Hoboken crash highlights train travel’s unseen world of risks

There is a courtesy in air travel so commonplace as to be nearly unnoticeable: the formal goodbye outside the cockpit where the passengers get to thanks, smile at — or ignore, if they prefer — the man or woman who has gotten them safely in the air and down again.

The line of greeting resembles a preacher saying goodbye to the congregants after worship. It even features a glimpse into the inner sanctum of the cockpit, where all the command decisions occur.

Such a ritual is entirely absent in rail travel, a much older form of transportation which paradoxically “feels” safer because it is anchored to the ground and less physically mysterious, though statistically more dangerous than flight and one where the safety of the passengers is also in the hands of a captain with ordinary virtues and flaws.

The specter of “human error” now surrounds the crash of a New Jersey Transit train into the platform at Hoboken. Witnesses reported seeing the train barreling toward the station at an alarming rate of speed as it approached a bumper that marked the end of that particular piece of track. “It definitely didn’t slow down,” a passenger on the train told CNN. “There was no brakes. All of a sudden, it just crashed.”

At least one person died and 74 were taken to area hospitals, some with serious injuries, officials say.

While the causes may not be known conclusively for months (the National Transportation Safety Board reports are ponderous and exacting) the lack of braking before impact is often an indicator of driver inattention or incapacitation. This was the cause of the disastrous collision in Chatsworth, Calif. in 2008, in which a driver texting on his cellphone failed to heed a red warning signal.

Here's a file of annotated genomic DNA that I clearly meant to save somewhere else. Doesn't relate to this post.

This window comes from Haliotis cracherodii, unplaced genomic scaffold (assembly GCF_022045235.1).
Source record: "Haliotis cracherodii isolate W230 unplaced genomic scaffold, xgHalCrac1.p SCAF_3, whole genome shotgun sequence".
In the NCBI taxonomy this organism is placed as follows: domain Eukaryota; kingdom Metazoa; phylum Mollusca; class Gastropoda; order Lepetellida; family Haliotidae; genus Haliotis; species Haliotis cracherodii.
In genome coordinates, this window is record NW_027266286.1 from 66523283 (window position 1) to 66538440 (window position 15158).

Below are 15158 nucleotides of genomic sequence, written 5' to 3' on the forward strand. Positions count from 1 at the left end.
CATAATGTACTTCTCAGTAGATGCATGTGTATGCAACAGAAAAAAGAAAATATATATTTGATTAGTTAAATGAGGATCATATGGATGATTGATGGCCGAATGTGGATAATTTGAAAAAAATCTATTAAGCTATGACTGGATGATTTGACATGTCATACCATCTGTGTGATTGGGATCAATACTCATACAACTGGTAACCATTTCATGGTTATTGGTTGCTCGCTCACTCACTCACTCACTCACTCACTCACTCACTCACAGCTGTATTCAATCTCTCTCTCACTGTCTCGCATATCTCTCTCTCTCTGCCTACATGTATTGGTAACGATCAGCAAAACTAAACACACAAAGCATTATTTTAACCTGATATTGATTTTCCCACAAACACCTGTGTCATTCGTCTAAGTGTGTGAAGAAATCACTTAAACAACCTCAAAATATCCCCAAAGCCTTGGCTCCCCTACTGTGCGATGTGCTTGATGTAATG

Investigators also concluded that a 2015 Amtrak crash in Philadelphia that killed eight and injured over 200 happened because the driver had become temporarily distracted by radio traffic and simply lost track of his rate of speed as he approached a curve.

The peculiarly isolated layout of a train — the engine hitched to the front or back while the passengers sit in their own sealed compartments — provides a metaphor for the distance the passengers must necessarily feel from the complicated safety mechanisms that hum and click out of sight: The maze of interlocked switches, signal towers,central train control and electronically governed timetables that ensure their journeys are completed without incident.

Stepping on board a train is like getting on a magic carpet with a genie. You simply let go of any rational reluctance and trust that you’ll step off onto another platform in due time.

Congress has been pressuring American railroads to adopt a system called “positive train control,” which was developed in Europe in the 1990s to help trains navigate different national networks. It enhances the magic carpet experience because it automatically regulates the rates of speed on curves and other sections of restricted track, and takes even more discretion outside of the hands of drivers.

New Jersey Transit did not have positive train control, and none of its employees was trained on it, despite an original federal deadline of Dec. 31, 2015. The date for adoption of the system has now been extended three years.

That’s too late to have prevented the shocking Hoboken crash in which the locomotive plowed into a busy station like a whale emerging from the sea, yet another image of an unseen world of risk that hums beneath the soothing clicks and clacks.

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